This is the one we seem to put the most emphasis on. Why can’t this kid just behave? 

Children from hard places have an altered ability to self-regulate in response to stressors. Kids are impulsive! 

When a baby is born, the mother regulates for him. She feeds him when he is hungry. Wraps him in a blanket when he is cold. She rocks him to sleep when he is tired. When he gets a bit older, he begins to co-regulate, this is the two-year-old who gets the juice out of the fridge and pours himself a glass and gets it all over the counter. He begins to recognize his needs and try to meet them. Self-regulated is the final destination of this journey. This is when a teen or young adult can regulate himself. He drinks water and doesn’t become dehydrated. He eats food. He sleeps when he is tired. He starts handling his bank account on his own.

 Children from hard places often have this cycle of regulation broken. Their needs are not met consistently. They miss the season of co-regulation. As a child, they don’t recognize their own body’s signals for food and water. Their sleeping patterns are messed up. They walk around slightly dehydrated. They don’t eat enough or do the opposite. Gorge. 

What we see on our end is dysregulation. A child who can’t sit still. A child who fidgets. Speaks out of turn. Who doesn’t listen.

Key to Remember – “Good/excited stress loads in a child from a hard place in much the same way as bad/traumatic stress. Generally, a child cannot tell the difference.” – ETC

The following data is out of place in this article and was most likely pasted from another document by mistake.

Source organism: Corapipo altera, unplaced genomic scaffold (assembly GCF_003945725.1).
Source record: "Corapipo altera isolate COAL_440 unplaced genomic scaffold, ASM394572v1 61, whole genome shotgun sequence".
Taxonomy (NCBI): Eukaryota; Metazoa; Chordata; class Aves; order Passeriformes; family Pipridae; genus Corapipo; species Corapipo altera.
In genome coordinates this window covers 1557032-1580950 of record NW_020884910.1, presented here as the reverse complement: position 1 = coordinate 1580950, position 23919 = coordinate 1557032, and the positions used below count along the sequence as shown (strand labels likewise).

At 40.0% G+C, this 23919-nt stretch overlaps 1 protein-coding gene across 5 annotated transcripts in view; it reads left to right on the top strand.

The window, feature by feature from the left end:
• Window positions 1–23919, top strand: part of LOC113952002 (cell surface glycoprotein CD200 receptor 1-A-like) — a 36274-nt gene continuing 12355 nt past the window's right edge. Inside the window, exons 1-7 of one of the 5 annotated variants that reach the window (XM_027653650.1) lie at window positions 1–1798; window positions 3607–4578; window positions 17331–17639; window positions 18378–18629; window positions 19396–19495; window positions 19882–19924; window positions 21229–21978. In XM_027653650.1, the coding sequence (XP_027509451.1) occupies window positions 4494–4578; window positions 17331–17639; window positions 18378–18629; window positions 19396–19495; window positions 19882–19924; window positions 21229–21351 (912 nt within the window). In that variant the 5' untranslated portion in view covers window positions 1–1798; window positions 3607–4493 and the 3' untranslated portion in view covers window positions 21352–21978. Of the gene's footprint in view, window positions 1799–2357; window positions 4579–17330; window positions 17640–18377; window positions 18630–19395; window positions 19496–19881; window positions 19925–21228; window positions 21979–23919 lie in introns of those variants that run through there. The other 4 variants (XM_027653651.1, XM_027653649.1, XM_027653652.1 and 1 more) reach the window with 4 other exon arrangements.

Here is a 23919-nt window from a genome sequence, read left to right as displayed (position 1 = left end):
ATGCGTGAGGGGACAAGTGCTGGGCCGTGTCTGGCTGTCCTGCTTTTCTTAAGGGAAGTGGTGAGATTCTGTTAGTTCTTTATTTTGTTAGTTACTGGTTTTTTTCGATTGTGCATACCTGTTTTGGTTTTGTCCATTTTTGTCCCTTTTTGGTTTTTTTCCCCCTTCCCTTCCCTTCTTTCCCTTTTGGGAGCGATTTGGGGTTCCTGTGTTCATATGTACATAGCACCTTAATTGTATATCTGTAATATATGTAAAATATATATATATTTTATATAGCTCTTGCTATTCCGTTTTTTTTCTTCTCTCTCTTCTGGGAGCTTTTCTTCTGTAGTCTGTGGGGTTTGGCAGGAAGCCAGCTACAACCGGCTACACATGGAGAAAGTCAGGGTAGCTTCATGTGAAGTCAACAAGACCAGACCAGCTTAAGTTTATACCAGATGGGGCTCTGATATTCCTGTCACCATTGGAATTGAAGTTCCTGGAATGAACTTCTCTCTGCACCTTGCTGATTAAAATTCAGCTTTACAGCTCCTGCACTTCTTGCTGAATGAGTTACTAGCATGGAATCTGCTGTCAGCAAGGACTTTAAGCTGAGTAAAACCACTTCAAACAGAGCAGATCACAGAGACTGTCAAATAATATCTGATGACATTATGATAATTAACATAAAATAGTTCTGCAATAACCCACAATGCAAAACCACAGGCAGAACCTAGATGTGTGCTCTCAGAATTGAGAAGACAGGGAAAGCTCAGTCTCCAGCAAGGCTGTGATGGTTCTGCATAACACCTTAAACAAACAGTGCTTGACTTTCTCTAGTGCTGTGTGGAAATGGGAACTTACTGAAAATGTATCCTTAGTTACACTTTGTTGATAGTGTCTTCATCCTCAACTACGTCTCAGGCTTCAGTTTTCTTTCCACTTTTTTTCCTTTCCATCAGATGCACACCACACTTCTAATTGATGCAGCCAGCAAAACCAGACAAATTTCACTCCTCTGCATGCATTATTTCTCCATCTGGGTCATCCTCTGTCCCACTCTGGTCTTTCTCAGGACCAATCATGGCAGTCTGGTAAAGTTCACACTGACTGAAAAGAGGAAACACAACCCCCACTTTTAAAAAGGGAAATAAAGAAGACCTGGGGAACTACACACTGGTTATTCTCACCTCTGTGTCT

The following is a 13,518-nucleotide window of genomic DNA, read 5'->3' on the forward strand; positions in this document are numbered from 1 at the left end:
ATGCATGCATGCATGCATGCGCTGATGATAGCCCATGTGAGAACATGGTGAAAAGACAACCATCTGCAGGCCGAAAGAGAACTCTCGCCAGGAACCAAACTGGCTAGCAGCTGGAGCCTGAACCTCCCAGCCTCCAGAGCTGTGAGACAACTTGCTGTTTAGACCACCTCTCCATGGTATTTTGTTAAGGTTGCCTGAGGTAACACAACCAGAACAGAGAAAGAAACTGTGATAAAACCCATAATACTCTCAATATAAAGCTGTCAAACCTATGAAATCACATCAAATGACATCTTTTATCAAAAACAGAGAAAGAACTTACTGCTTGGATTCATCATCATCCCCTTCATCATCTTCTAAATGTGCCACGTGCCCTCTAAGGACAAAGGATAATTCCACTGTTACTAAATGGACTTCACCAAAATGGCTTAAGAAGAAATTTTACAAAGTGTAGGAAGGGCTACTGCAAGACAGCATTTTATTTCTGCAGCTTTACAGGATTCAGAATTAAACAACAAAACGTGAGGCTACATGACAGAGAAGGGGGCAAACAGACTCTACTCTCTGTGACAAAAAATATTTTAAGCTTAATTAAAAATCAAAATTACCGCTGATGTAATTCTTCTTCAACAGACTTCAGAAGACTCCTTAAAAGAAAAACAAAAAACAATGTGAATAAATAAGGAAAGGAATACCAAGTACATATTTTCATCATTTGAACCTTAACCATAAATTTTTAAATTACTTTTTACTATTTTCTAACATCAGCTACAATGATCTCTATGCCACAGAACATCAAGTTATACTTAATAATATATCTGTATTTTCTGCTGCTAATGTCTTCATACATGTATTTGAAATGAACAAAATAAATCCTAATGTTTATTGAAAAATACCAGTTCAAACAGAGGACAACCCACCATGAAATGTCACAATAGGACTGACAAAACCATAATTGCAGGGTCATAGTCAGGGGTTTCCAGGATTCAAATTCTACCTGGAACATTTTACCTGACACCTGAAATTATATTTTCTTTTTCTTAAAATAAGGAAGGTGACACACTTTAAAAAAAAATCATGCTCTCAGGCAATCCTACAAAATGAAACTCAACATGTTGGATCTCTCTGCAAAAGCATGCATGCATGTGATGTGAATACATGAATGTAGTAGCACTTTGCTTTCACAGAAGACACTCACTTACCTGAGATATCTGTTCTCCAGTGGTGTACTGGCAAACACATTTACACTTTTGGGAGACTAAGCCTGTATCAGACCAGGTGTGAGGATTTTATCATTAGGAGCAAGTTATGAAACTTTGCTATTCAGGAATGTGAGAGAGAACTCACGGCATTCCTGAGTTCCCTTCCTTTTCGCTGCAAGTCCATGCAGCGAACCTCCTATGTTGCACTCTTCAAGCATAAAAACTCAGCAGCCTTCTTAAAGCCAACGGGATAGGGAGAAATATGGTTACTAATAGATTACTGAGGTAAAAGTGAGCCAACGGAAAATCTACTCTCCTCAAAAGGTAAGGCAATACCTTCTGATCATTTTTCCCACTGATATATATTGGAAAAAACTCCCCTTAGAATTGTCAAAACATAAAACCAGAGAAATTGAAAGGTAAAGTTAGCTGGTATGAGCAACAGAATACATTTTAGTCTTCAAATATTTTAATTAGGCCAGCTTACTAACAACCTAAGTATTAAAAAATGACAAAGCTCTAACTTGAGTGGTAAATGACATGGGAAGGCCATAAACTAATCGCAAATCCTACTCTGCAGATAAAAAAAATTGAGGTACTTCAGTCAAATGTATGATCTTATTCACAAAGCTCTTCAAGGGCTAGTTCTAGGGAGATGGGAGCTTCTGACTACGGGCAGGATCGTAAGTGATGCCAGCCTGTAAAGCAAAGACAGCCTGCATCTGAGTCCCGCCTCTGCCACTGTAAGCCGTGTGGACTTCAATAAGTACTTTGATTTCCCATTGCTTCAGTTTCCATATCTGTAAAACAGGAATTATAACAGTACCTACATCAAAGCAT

As a result, children from hard places often experience heightened and persistent levels of stress and fear, driving them to develop an array of survival tactics and inappropriate behavioral responses. However, as Dr. Purvis reminds us: Every behavior has a purpose and a function. Behind every behavior and misbehavior is a need, and we must come to view our children’s needs not as something negative but as something very positive. Needs are one of the primary ways that God uses to bring people into a relationship with others and with Himself. So, we need to learn to follow the needs of our children.

Behavior is a need however inappropriately expressed.

 “It’s can’t, not won’t.”

Many children from hard places deal with heightened levels of stress and fear. In order to help our children heal and move forward, it is critical that parents understand how pervasive fear can be and what it looks like in our children’s behaviors and responses.